Top 10 Questions about Probate and Trust Administrations
Losing a parent or a loved one is difficult no matter where you live, but it is more difficult to deal with probate and trust administration issues if you are living out of state. What are the first things you should do? Who should you call for assistance? How long does this process take? Regardless of whether you are dealing with a Will or a Trust for your loved one within this state or outside of it, below are the top 10 questions that people ask me when I am meeting with them about helping them through this process.
- What do I do first? The most important thing to do right away is to locate the latest version of the Will or the Trust for your loved one. Make sure that it has not been amended or revoked. Preferably, it is best to have the original of the Will or the Trust. A close second is to get a handle on all of the decedent’s assets and liabilities, including the type of asset, how each is titled, whether it has a beneficiary designation, and the date-of-date value for each asset, and the details related to all of the decedent’s debts. Finally, it is important to assemble a team of good professionals to assist you through the process.
- Do I need to live in Arizona to serve as a Personal Representative or a Successor Trustee? No, it is not necessary to live in Arizona to serve as the Personal Representative (i.e., Arizona’s word for Executor) or as the Successor Trustee for an Arizona Will or Trust. I help lots of out-of-state Personal Representatives and Successor Trustees serve in these capacities.
- How long does it take to administer a Will or a Trust? Unless there are tax-related issues associated with larger estates, difficult assets to administer, or difficult beneficiaries, it generally takes between six months and a year to administer most Wills and Trusts in Arizona.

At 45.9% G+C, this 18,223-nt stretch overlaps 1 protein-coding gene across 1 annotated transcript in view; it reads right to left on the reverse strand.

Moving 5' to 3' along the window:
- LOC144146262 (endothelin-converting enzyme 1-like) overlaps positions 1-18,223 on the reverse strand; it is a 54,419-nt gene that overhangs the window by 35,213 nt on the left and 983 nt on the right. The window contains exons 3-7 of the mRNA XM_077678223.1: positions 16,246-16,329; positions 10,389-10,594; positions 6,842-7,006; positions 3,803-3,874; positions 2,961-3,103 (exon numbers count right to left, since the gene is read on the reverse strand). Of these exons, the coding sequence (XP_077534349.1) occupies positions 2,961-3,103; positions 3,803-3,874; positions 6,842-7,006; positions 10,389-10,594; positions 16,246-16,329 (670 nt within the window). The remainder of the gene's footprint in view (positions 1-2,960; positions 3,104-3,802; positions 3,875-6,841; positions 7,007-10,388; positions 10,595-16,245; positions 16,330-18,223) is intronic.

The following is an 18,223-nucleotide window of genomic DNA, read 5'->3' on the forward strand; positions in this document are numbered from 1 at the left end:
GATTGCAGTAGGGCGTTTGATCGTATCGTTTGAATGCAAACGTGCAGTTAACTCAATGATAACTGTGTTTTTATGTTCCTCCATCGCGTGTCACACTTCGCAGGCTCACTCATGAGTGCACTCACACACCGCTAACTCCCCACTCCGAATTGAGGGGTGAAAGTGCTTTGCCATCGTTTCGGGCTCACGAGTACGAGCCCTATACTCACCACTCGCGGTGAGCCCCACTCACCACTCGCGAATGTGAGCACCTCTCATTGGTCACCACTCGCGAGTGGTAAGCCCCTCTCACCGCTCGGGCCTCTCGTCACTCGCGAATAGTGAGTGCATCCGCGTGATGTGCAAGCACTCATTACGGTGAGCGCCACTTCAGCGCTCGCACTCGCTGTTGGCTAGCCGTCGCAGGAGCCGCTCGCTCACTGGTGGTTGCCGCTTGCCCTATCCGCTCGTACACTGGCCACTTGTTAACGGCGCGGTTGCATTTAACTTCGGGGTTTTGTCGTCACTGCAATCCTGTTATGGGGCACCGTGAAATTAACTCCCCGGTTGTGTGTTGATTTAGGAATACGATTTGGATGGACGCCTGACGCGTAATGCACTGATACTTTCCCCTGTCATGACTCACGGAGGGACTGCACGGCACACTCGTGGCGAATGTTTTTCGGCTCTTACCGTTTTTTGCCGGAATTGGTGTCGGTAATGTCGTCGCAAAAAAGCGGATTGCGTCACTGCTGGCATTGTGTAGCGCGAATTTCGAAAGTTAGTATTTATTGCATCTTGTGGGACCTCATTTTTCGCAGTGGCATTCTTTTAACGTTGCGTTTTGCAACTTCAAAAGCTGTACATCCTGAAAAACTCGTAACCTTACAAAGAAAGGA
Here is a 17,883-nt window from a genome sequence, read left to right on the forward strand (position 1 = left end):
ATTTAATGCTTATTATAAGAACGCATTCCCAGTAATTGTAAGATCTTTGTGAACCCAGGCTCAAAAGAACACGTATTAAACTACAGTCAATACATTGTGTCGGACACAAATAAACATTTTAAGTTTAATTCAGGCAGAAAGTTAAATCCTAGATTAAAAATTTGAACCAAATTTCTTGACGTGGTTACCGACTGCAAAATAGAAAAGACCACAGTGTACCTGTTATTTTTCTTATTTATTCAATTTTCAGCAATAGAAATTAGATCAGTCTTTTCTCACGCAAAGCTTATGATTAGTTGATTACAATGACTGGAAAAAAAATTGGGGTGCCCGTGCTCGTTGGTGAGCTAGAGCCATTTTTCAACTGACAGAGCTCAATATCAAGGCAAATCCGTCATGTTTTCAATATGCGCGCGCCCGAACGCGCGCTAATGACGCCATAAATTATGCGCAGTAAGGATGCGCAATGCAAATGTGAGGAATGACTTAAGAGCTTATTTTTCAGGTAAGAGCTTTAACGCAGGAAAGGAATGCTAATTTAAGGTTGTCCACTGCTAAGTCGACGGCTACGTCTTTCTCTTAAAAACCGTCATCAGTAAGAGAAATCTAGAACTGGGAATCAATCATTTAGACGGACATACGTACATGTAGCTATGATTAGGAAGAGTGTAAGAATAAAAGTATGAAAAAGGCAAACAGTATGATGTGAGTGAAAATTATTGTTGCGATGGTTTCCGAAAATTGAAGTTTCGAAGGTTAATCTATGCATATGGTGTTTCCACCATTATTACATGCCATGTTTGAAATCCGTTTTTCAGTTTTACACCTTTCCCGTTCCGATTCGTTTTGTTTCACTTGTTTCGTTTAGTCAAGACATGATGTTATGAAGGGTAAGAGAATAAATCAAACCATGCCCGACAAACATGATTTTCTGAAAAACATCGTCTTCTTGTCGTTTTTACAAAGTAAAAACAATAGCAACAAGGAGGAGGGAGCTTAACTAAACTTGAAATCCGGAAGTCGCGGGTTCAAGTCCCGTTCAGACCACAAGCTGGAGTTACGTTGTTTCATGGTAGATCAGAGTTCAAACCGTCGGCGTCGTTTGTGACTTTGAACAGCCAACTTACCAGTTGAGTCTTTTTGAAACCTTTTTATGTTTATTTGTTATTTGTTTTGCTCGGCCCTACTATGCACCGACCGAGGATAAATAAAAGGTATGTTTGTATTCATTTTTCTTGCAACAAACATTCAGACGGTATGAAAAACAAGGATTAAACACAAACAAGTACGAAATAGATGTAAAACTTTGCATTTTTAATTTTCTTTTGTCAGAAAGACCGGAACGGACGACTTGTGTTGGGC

- Am I personally liable for the Estate’s debts? In general, the answer is no. As the Personal Representative or Successor Trustee, you are responsible for paying all just debts of the Estate, but you are not liable personally for the payment of such debts if there are not enough assets in the Estate to pay for all of them. In such instance, there is a process for paying the just debts on a pro rata basis. However, as the Personal Representative or the Successor Trustee, if you make distributions to the beneficiaries first before paying such just debts, then there could be some personal exposure for you. With my guidance, I ensure that this will never be the case for my Personal Representative and Successor Trustee clients.
- What are the key steps in the administration of a Will or a Trust? Please see two blogs that I have written on these topics in the last two years. First, the blog entitled “How Long Does Probate Take?” in March 2017 discusses the basic steps for administering a Will in a probate case. Next, the blog entitled “How Do I Administer a Trust?” in January of 2018 describes the steps in administering a Trust.